(Side note: I do not mention the prices of specials unless asked or unless I deem the guests clearly would have an issue with the high price. I opt to very graphically describe the dish, so it should be quite obvious that this special is not just a regular old entree. Incidentally, on a pure ounce-for-ounce basis, the specials at Carney’s actually do offer a price break. However, the portions are much larger, so the final cost will be more than average.)
Well, Carney adequately defended my actions and the pricing of the meal and more or less defused the situation without capitulating with an offer of a free dinner or something else.
So interestingly, last night, the Zoloff’s ordered the damn Big Lobster special! A little strange that she would call to complain about the price, and then the next time, knowing the price would order it anyway. People can be strange.
Last night was a really fine night for me. I personally brought in $340 to the tip pool; my guests were really great and fun; and I got to leave early.
Another server, Dory, had a jackass though. Part of a 4-top with his wife and her parents (aged somewhere in their 70s), the folks were buying dinner. Jackass wanted to act the big shot by buying the wine. So he caught Dory in the hallway, ordered a $45 bottle of wine and gave her his credit card. He drew a line through the tip field and totalled out $45.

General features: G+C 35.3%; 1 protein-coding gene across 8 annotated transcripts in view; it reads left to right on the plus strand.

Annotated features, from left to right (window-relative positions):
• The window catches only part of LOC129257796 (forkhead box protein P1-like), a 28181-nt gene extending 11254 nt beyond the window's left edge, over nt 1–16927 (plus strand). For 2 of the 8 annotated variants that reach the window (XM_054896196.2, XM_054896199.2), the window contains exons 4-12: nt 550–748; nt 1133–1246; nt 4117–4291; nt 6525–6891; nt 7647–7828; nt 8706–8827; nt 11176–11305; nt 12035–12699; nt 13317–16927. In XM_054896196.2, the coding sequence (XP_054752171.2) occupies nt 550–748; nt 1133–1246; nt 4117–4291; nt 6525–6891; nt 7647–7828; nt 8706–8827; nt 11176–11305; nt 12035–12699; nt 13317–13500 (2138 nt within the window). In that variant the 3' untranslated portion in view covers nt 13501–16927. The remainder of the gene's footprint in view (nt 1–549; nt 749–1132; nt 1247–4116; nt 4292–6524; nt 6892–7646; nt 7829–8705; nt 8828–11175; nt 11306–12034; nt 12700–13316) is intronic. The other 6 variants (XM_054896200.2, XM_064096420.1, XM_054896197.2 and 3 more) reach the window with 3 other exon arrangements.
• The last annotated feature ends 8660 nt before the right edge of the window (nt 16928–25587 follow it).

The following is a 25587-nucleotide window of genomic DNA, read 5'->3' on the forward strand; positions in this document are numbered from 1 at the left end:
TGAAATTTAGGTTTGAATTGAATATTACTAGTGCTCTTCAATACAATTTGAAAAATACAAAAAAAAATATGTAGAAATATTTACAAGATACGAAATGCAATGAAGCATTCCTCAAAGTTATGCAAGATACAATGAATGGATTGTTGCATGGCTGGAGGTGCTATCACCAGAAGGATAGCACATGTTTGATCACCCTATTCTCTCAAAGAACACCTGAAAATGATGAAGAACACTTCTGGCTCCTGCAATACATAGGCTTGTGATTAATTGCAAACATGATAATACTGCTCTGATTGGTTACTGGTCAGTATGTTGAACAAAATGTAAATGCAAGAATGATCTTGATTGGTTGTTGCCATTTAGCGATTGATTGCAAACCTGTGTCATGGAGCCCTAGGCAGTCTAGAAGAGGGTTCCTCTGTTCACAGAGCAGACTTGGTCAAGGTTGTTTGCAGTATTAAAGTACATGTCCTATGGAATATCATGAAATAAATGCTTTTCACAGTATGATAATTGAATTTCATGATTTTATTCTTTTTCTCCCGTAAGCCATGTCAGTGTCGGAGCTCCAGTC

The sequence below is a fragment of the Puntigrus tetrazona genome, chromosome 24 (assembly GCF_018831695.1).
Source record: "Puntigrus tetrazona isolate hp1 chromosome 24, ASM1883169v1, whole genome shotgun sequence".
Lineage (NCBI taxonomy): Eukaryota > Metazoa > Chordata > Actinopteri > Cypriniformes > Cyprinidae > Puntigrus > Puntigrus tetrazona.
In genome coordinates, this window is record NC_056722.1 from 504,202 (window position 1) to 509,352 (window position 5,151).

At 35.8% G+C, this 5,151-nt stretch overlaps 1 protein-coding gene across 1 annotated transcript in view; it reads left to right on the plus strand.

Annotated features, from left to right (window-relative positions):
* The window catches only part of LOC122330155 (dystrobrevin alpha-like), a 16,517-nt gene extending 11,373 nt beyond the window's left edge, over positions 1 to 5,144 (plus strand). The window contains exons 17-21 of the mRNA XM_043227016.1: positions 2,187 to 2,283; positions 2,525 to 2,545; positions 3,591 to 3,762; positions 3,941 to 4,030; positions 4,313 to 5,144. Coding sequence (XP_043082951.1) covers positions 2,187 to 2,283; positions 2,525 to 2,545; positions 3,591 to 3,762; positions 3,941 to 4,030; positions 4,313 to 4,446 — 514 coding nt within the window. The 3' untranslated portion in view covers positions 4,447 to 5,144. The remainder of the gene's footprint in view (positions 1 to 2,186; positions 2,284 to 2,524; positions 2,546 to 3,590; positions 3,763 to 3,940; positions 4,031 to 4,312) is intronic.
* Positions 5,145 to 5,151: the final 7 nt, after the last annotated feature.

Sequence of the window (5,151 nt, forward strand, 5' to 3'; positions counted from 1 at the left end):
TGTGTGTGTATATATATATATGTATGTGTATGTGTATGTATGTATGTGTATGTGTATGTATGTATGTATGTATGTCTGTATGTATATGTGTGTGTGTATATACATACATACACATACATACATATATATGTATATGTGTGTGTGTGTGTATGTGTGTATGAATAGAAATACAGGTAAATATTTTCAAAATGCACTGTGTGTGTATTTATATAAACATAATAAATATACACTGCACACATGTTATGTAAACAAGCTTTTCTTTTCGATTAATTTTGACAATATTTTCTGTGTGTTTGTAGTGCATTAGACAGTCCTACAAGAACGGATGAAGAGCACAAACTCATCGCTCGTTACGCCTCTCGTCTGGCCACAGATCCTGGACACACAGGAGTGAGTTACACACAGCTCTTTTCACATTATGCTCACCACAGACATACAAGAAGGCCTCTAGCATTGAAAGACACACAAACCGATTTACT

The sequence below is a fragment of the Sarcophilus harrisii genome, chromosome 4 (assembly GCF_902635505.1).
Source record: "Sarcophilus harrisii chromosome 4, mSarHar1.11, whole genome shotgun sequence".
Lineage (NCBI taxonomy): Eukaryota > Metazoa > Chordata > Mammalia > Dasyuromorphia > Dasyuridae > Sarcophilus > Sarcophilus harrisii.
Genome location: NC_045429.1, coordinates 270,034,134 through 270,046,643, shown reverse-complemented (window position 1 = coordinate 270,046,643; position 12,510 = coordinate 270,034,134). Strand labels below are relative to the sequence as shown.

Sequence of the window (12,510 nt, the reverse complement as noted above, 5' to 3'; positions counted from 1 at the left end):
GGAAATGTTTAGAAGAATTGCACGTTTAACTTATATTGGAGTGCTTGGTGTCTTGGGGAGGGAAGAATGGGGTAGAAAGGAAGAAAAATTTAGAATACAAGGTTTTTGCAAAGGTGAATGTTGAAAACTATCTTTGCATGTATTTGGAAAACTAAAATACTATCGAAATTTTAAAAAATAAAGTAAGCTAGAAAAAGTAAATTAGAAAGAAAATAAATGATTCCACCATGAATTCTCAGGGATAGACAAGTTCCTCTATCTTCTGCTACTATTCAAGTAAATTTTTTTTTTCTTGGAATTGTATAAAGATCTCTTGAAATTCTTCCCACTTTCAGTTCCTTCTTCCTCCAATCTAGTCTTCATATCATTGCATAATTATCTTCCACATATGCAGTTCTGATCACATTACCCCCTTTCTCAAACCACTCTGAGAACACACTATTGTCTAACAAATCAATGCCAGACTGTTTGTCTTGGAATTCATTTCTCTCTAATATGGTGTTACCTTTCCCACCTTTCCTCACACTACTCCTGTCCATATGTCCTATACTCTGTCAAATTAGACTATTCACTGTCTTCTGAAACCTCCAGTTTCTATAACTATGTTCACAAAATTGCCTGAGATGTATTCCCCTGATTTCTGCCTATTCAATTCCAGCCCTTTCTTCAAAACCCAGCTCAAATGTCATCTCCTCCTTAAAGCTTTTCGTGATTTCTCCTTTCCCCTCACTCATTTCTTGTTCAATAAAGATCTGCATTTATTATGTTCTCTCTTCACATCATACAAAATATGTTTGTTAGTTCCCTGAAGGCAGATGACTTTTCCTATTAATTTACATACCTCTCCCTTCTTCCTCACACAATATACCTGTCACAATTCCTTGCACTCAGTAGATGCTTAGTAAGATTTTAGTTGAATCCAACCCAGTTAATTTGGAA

Enough already to make him a jackass. But then he came back to the table and started crowing about what a great bottle of wine he bought them, and how it was the least he could do. Well he was right on that count.
Finally, it turns out it’s Jackass’s birthday. Dory brings out free cake with a candle in it. And Jackass demands that she sing to him.
Dory just looked at him, smiled, said, ‘Happy Birthday,’ and walked away.
We also had a little fun with Frank, the bartender. Mojitos are a great drink, but they’re pretty labor-intensive. You have to muddle sugar cubes, mint and limes, then shake it all up with the rum, top with soda and garnish with mint. Sounds fast there, but it’s not like pouring a gin and tonic.
Frank hates making these kinds of drinks, so sometimes we try to sell a lot of them to our tables, just to torture him. Last night was a great one for mojitos. I sold one, another table saw it and ordered one. Then the first table had another. Then someone else at that table switched to a mojito too. I came back five separate times with mojito orders.
“The funny thing is, I’m not even selling ’em,” I said to Frank. “I overheard one table saying she read about how great the mojitos were here in a review in the paper. She said it was true, she’s telling all her friends about it, too.”
I laid it on as thick as I could. I got Kim, the other server, to sell one and parrot the same story. We started laughing about adding it to the sign out front: “Carney’s Corner – Steaks, Seafood, Mojitos.”
Frank is pretty much a jerk. He loves to belittle people but he just cannot take a joke on himself. He was seething – so much so that he wouldn’t even complain like usual. Instead he maintained that he didn’t care at all. But I noticed that instead of his usual prompt service, after the fourth mojito, he really took his time making it.
But us three waiters were loving the hell out of it.
These are some of the ways we amuse ourselves.